Re: Expressions of Anger-off topic
From: Bitner/Stevenson (
Date: Sat, 28 Aug 1999 22:36:16 -0600 (MDT)
I'm pretty tired of this thread as well, but I've been really jazzed to see
so many of my passing-for-middle-class sisters coming out of the closet! I
don't quite fit into any mold, having come from a very "old" WASP family
with a pedigree, but no money in my generation (downwardly mobile!).

Perhaps we should stop making such assumptions about each other.

Here's a little shameless self promotion- my letter to the editor of Utne
Reader got published this month. In it, I talk about making assumptions
about people, too. I'm on a roll, here, people. No prejudice is safe!
Liz Stevenson
Southside Park Cohousing
Sacramento, California

>From: "Sharon Villines" <sharonvillines [at]>
>To: Multiple recipients of list <cohousing-l [at]>
>Subject: Re: Expressions of Anger
>Date: Sat, Aug 28, 1999, 4:01 PM

>>From Sherri's post:
>>  I think the diversity among people who might appear to be "middle class
>> white North Americans and similar cultures" is significant, and rarely
>> explored. Assuming that "99%" of cohousers come from a similar cultural
>> background that shares behavioral norms--particularly around acceptable
>> ways to express anger--seems pretty dicey to me.
> I come from what I call a sub-working class family. Working is tenuous and
> Friday to Friday. You get paid or fired on Friday--sometimes both. If you
> get fired, you also move because you can't pay the rent and still eat the
> next week if you don't find a job on Monday. Bank accounts were completely
> unnecessary--even rent was paid in cash.
> While everyone assumes I'm WASP New England money (or they did before I
> gained weight--a definite down class activity), it is only because those
> were my grandmother's values. She didn't get it from "New" England but from
> several generations of parents who brought the same values from England to
> the South. And all hell broke loose when we violated them.
> To maintain that value system without the proper cultural and financial
> supports or the social respect,  you learn to be very tough. Otherwise you
> don't make it.
> You have to be tough within the family--that is where it is really
> important--to keep all the kids from sliding into alcoholism, drugs, theft,
> etc. In public you are nice and sweet because those are not the people you
> care about, those are the people you have to please to survive. You care
> about family and you fight for them and with them until everyone is safe.
> In cohousing  you have a situation where it is part public and part family.
> Many of the responses sent to the list are "public" solutions that  feel not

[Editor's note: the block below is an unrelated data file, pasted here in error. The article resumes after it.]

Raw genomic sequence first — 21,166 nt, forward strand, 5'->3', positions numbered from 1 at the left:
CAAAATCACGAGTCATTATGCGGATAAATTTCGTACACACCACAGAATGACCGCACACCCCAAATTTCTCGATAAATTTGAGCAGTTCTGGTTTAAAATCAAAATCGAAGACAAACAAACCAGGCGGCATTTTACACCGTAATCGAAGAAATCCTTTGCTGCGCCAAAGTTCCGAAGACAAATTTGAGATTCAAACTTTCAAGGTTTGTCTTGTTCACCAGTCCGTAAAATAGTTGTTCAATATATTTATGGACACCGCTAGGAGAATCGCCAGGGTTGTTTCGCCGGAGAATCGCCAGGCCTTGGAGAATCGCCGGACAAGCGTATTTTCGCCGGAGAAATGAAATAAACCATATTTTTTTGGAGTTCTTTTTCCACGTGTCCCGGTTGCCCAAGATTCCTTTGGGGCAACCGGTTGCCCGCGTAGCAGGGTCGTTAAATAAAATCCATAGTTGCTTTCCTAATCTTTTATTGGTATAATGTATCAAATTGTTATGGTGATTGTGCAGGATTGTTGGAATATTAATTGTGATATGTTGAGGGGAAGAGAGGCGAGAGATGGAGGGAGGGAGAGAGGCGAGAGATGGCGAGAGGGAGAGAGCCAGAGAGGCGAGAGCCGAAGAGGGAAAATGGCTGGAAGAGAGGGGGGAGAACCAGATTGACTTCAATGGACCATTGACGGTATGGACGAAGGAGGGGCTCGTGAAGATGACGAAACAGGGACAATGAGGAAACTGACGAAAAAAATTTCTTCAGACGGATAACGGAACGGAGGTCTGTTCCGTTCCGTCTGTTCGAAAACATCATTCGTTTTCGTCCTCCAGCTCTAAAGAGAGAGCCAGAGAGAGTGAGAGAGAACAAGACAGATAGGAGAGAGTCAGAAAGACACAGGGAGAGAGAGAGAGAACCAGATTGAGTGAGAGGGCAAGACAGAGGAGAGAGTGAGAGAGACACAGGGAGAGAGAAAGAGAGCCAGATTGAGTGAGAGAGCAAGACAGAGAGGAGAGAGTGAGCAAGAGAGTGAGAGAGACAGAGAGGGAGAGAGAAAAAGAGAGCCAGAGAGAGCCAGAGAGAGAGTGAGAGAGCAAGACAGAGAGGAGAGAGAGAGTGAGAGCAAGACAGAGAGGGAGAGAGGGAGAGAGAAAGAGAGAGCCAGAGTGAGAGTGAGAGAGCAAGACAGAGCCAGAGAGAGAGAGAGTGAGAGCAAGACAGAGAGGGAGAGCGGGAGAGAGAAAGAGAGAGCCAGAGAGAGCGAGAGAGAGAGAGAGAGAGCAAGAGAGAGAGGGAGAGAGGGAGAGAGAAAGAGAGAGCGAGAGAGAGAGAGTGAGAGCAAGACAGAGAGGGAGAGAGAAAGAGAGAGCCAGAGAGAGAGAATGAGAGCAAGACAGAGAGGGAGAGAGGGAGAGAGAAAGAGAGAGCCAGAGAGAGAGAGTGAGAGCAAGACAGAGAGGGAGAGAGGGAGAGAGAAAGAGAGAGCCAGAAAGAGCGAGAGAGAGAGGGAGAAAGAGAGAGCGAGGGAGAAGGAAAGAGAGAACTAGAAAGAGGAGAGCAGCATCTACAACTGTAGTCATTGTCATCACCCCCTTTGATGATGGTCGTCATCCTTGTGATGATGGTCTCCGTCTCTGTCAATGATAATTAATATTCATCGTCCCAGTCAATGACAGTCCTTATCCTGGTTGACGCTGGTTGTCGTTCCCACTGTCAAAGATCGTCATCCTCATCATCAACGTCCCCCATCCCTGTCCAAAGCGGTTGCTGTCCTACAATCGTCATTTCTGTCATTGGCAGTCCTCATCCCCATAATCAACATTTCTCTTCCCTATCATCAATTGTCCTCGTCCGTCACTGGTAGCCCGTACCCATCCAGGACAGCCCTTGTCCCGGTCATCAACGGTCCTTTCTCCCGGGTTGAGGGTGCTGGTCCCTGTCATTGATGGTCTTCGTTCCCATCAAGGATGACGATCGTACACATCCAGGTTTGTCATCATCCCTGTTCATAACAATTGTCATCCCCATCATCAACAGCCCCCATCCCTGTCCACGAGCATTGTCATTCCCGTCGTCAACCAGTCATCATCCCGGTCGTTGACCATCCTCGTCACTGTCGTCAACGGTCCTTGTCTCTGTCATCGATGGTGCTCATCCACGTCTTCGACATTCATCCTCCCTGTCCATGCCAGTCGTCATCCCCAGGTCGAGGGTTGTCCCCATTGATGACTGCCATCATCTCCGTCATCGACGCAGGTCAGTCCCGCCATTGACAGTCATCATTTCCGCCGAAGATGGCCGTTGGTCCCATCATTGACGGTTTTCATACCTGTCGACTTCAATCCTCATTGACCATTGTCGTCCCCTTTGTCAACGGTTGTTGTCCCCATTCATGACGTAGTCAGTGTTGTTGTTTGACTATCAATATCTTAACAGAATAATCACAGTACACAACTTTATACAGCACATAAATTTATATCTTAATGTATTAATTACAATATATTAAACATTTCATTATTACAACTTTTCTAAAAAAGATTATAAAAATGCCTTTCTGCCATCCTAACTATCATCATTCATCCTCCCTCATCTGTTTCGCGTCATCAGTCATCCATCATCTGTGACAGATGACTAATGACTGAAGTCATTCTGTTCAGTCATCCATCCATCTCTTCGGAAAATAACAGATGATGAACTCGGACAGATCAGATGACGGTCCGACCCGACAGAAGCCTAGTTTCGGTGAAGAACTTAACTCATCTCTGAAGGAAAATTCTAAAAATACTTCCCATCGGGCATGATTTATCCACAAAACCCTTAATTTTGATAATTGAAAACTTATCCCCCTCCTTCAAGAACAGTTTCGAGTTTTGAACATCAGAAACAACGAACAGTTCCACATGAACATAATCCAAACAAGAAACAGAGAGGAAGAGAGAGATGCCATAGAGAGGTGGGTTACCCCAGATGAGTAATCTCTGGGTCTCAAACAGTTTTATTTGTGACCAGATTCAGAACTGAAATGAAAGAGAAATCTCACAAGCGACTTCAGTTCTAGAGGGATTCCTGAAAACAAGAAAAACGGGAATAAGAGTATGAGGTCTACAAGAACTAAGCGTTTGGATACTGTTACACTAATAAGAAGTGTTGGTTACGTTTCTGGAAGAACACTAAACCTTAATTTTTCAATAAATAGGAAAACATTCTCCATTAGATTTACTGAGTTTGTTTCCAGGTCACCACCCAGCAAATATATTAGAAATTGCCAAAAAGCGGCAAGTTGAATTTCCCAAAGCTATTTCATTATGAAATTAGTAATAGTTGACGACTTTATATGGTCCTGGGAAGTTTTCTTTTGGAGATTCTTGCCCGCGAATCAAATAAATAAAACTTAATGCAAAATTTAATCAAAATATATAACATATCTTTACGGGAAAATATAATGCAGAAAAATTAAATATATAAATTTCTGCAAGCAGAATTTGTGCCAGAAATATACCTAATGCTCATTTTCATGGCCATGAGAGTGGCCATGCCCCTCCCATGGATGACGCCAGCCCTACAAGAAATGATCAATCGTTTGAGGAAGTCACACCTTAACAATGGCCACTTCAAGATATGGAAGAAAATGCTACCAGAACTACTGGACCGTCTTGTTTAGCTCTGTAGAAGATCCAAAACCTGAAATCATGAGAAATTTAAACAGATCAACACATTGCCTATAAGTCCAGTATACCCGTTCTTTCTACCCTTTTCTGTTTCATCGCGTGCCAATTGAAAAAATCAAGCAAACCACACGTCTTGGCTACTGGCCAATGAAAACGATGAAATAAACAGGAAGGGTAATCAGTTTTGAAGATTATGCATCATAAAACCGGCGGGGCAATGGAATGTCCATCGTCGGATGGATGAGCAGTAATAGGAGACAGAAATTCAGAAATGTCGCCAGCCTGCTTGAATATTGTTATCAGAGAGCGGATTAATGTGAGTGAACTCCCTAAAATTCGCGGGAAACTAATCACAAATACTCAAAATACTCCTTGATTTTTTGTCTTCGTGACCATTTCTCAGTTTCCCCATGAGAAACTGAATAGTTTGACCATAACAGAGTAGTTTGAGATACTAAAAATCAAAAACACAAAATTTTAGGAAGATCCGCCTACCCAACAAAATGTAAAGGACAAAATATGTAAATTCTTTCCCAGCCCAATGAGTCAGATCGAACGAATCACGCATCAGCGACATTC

> only like pleasing, but like the worst ideas of safe sex. Emotional
> sanitation.
>  What cultural diversity really means in terms of accepting and
> understanding behavior, personal history, and emotional reactions is little
> understood because we haven't lived with it. What a desire for diversity too
> often it means, like all the scholarship programs I was on for 8 years of
> college and graduate school, "we will include you if you behave like us and
> accept our values." And that meant a hierarchical class system.
> One of the most touching and informative moments in a program filmed years
> ago on scholarship students at elite liberal arts colleges in New England
> was a young Mexican American girl from Texas who couldn't eat the food in
> Connecticut. At every meal, she was in agony.
> Her mother had to send her boxes of chilis and  beans and tortillas--"bad
> food" she kept hidden in her closet because no one then was eating anything
> but rare meat and polite vegetables and instant oatmeal.
> To say "Chill" to someone who is expressing their own very deep feelings is
> like saying "put it in the closet."
> Labeling the situation "public" in the context of people being
> themselves--good or bad, means "not family." Hide it. Go home.
> For those of us who have hurdled the class barriers, several times, in many
> directions, phrases like "it just isn't done" or "it doesn't work" or "it
> isn't effective" are extremely relative.
> I'm really tired of this thread, and I'm sure I'll get flamed again for
> responding truthfully again, but I hope it has been helpful to all the nice
> people out there who never yell, never get angry, and certainly would never
> raise their voices in public--or even in private, to understand that this is
> not the only way that perfectly nice and caring people respond.
> The initial question was how to deal with two people who repeatedly argue in
> front of others who are tired of hearing it and are afraid it is setting a
> bad example for their children. My decidedly unique take on this was to say
> look at it another way and you might find a new, workable, answer.
> Obviously, none of the "normal" group process and people skills techniques
> had worked. I'm sure the original question came from someone who was just
> informed as the rest of us about what these are.
> Sharon.
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